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November 01, 2018 | Posted in:

What Does “Check Your Withholding” Really Mean?

Taxpayers who earn wages as an employee pay in most of their federal and state income taxes through payroll withholding.  This is a great system if the calculations are correct.  The taxpayer gets to spread his tax burden out over the entire year and there may even be a refund when the tax return gets filed.

But how do we know if the calculations are correct?

 

The New Tax Law Changes Everything

In prior years, if a taxpayer ended up owing money on his tax return, he could change his W-4 so that his employer would begin withholding more tax with each paycheck.  Similarly, if the taxpayer’s refund was too big, he could request less withholding to have more take-home pay with each paycheck.  Hopefully these adjustments made the following year’s tax return turn out as desired.

Things are much more complicated after the Tax Cuts and Jobs Act.  The new laws will change almost everyone’s 2018 tax return, even if the income is substantially the same.  Although many people may end up paying less tax, that might not be the case for everyone.  Some taxpayers accustomed to getting a refund each year may find themselves owing money with their returns in April.

Further Reading:

 

How Do You Check Withholding?

The only way to truly know a taxpayer’s tax is to do his tax return.  This is what accountants have been doing for years.  A professional tax projection looks almost exactly like a tax return.  All the different types and sources of income are considered, along with different tax rates for various items.  Deductions and credits are factored in.  Lastly, the total amount of withholding and estimated tax payments are subtracted from the projected to tax.  If the result shows more tax will be due, then the accountant might recommend making an additional estimated tax payment.  Even if the taxpayer decides to pay the balance due in April, at least he will be expecting it and can make arrangements to have the necessary funds available.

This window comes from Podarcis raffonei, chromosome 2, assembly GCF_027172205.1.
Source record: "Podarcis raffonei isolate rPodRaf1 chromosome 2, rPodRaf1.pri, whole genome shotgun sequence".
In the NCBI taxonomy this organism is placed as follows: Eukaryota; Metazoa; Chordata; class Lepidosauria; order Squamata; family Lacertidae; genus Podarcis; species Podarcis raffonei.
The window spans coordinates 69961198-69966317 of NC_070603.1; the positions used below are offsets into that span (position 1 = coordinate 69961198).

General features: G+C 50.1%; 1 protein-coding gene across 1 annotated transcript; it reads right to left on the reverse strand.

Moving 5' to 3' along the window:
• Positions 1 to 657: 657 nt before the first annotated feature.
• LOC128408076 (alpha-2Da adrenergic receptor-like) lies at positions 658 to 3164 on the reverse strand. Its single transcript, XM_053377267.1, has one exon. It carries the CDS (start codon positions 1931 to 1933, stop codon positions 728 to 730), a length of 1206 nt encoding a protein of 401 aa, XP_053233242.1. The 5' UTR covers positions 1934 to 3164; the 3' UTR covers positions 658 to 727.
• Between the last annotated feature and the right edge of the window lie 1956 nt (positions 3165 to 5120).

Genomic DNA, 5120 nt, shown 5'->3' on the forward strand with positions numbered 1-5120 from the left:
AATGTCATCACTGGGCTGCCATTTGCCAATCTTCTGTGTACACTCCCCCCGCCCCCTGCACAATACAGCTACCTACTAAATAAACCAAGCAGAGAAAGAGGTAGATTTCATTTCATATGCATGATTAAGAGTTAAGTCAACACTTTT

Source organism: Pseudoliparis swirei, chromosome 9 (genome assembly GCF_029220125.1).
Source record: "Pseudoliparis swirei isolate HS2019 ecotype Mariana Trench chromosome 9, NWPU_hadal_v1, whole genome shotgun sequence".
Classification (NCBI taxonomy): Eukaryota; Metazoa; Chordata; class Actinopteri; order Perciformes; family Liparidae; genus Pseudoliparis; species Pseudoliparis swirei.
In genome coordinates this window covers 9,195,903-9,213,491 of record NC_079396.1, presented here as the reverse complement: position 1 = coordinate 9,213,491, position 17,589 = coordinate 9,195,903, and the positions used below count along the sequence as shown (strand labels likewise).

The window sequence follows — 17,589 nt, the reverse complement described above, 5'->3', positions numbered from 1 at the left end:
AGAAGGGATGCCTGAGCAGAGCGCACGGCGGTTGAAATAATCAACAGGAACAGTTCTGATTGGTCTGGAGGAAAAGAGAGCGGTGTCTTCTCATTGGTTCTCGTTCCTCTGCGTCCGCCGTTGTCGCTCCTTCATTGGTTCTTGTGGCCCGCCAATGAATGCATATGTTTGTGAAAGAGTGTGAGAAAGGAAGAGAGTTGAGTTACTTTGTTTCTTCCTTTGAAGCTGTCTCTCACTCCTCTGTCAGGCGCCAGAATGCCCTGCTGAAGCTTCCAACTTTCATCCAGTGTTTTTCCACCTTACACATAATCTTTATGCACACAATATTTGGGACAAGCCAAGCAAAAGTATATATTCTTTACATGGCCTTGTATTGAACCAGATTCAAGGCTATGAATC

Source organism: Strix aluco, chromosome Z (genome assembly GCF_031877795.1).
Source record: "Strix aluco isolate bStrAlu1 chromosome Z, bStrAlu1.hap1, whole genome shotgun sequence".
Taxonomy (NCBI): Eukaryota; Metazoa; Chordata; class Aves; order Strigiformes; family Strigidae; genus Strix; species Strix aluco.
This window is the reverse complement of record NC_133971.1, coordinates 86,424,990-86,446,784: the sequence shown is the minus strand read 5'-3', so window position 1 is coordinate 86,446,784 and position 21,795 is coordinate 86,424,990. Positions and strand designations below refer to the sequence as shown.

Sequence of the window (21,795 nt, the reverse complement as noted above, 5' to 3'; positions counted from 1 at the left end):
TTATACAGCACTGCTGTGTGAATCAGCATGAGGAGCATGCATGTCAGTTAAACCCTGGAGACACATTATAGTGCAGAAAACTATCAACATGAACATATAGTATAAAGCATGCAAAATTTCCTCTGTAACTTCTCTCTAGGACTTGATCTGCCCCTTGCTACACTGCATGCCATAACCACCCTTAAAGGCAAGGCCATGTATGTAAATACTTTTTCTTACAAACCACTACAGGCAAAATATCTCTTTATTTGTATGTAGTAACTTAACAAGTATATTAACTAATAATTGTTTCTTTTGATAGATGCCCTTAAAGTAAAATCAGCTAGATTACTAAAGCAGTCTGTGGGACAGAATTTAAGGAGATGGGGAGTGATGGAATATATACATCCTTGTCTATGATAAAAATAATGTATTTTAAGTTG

What If You Don’t Have Professional Tax Projection Software?

A taxpayer that files his own tax return may not have access to planning software.  The IRS has a tool that can help, called the Withholding Calculator. This tool works much like popular do-it-yourself tax software.  It asks a few questions and then tailors the following questions based upon the answers to the first.  If you are married, it asks about your spouse’s income as well as yours.  It asks about children and dependent care, other forms of income, expected deductions, etc.

Some of the questions might be difficult for a typical taxpayer to answer.  For instance, there is a box that asks for the total value of “other tax credits” you expect.  This is a catch-all that could be used for a variety of tax credits other than the dependent care credit, child tax credit, or earned income tax credit.  You can skip many of the sections of input if you don’t know the answer or if you know it doesn’t apply to you, but the analysis may not be as accurate.  You would also need a current year-to-date pay stub to enter the withholding already paid.  The tool will calculate the estimated remaining withholding when you enter the amount from the current pay period.  It uses the current date and the pay frequency you indicate.

 

How Do You Change Your Withholding?

Based upon the results, a course of action is suggested.  A sample calculation returned the following results:

 

Your Results

Based on your responses, your anticipated income tax for 2018 is $16,299. If you do not change your current withholding arrangement, you will have $9,500 withheld for 2018 leaving $6,799 due when you file your return. To meet your anticipated tax of $16,299 change your current withholding arrangement by claiming 0 allowances plus an additional amount of $6,991 for the balance of 2018. Here’s how:

  • Enter 0 on line 5 of your Form W-4
  • Divide $6,991 by the number of paydays remaining in 2018 and enter the result on line 6 of your Form Form W-4. This is the extra amount you need to have withheld each payday to ensure that you do not have too little withheld. Assuming 3 paydays remain for a biweekly pay frequency, this amount is $2,330
  • Check the “Married” box on your Form W-4

Based on the information you entered, if you file a new Form W-4 for the rest of 2018 , your withholding will approximately equal your anticipated tax, and any refund or balance due should be less than $25.

 

What If This Sounds Too Hard?

Using the withholding calculator to its full capability will take some work.  The effort is worth it, however, since you will get a good idea of how you will stand in April when you file your tax return.  Alternatively, you could consult a tax professional to do the work for you.  You will still need to gather the information the accountant will need to do the full analysis.  Of course, you could also stick your head in the sand and keep your fingers crossed!

Contact Alloy Silverstein for a tax planning consultation →

Author:

Associate Partner
 
Julie has over 20 years of experience in public and private accounting, representing varied clientele including the medical, legal, and real estate industries and trusts.
View Julie's Bio →

JB Financial Associates is now Alloy Silverstein.
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